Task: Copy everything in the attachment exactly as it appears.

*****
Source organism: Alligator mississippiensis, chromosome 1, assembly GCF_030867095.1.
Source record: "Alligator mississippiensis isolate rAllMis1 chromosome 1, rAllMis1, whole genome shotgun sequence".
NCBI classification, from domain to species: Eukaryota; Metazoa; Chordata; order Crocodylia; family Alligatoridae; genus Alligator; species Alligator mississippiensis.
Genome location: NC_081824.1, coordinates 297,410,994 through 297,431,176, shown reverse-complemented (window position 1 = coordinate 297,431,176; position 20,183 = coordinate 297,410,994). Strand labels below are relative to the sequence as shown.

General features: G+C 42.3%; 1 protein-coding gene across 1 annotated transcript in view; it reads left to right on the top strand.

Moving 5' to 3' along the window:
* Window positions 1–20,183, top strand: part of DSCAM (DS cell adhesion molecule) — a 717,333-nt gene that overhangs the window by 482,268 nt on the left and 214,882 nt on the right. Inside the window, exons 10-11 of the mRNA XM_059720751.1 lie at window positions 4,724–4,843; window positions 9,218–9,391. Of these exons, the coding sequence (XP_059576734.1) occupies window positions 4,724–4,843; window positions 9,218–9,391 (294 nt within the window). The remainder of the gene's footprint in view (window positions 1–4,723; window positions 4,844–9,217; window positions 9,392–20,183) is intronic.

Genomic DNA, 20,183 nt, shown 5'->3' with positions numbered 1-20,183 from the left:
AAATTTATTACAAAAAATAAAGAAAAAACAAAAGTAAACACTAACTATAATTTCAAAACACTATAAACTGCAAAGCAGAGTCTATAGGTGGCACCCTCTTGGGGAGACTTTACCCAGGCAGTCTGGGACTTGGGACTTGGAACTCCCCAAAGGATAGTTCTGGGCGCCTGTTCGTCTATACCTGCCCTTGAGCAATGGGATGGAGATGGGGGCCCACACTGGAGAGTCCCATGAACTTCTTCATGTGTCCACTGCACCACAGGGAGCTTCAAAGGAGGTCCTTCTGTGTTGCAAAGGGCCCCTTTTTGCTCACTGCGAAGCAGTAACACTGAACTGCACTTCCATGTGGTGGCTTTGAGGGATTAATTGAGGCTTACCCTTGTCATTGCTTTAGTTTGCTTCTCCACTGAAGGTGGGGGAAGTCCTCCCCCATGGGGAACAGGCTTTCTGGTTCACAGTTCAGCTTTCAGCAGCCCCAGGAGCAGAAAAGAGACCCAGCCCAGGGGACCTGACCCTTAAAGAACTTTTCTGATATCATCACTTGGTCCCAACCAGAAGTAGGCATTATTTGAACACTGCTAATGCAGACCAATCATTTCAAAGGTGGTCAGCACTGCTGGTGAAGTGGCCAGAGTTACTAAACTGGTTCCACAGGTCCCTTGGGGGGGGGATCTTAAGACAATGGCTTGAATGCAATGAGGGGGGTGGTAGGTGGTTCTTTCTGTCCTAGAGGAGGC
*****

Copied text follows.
Source organism: Alligator mississippiensis, chromosome 1, assembly GCF_030867095.1.
Source record: "Alligator mississippiensis isolate rAllMis1 chromosome 1, rAllMis1, whole genome shotgun sequence".
NCBI classification, from domain to species: Eukaryota; Metazoa; Chordata; order Crocodylia; family Alligatoridae; genus Alligator; species Alligator mississippiensis.
Genome location: NC_081824.1, coordinates 297,410,994 through 297,431,176, shown reverse-complemented (window position 1 = coordinate 297,431,176; position 20,183 = coordinate 297,410,994). Strand labels below are relative to the sequence as shown.

General features: G+C 42.3%; 1 protein-coding gene across 1 annotated transcript in view; it reads left to right on the top strand.

Moving 5' to 3' along the window:
* Window positions 1–20,183, top strand: part of DSCAM (DS cell adhesion molecule) — a 717,333-nt gene that overhangs the window by 482,268 nt on the left and 214,882 nt on the right. Inside the window, exons 10-11 of the mRNA XM_059720751.1 lie at window positions 4,724–4,843; window positions 9,218–9,391. Of these exons, the coding sequence (XP_059576734.1) occupies window positions 4,724–4,843; window positions 9,218–9,391 (294 nt within the window). The remainder of the gene's footprint in view (window positions 1–4,723; window positions 4,844–9,217; window positions 9,392–20,183) is intronic.

Genomic DNA, 20,183 nt, shown 5'->3' with positions numbered 1-20,183 from the left:
AAATTTATTACAAAAAATAAAGAAAAAACAAAAGTAAACACTAACTATAATTTCAAAACACTATAAACTGCAAAGCAGAGTCTATAGGTGGCACCCTCTTGGGGAGACTTTACCCAGGCAGTCTGGGACTTGGGACTTGGAACTCCCCAAAGGATAGTTCTGGGCGCCTGTTCGTCTATACCTGCCCTTGAGCAATGGGATGGAGATGGGGGCCCACACTGGAGAGTCCCATGAACTTCTTCATGTGTCCACTGCACCACAGGGAGCTTCAAAGGAGGTCCTTCTGTGTTGCAAAGGGCCCCTTTTTGCTCACTGCGAAGCAGTAACACTGAACTGCACTTCCATGTGGTGGCTTTGAGGGATTAATTGAGGCTTACCCTTGTCATTGCTTTAGTTTGCTTCTCCACTGAAGGTGGGGGAAGTCCTCCCCCATGGGGAACAGGCTTTCTGGTTCACAGTTCAGCTTTCAGCAGCCCCAGGAGCAGAAAAGAGACCCAGCCCAGGGGACCTGACCCTTAAAGAACTTTTCTGATATCATCACTTGGTCCCAACCAGAAGTAGGCATTATTTGAACACTGCTAATGCAGACCAATCATTTCAAAGGTGGTCAGCACTGCTGGTGAAGTGGCCAGAGTTACTAAACTGGTTCCACAGGTCCCTTGGGGGGGGGATCTTAAGACAATGGCTTGAATGCAATGAGGGGGGTGGTAGGTGGTTCTTTCTGTCCTAGAGGAGGC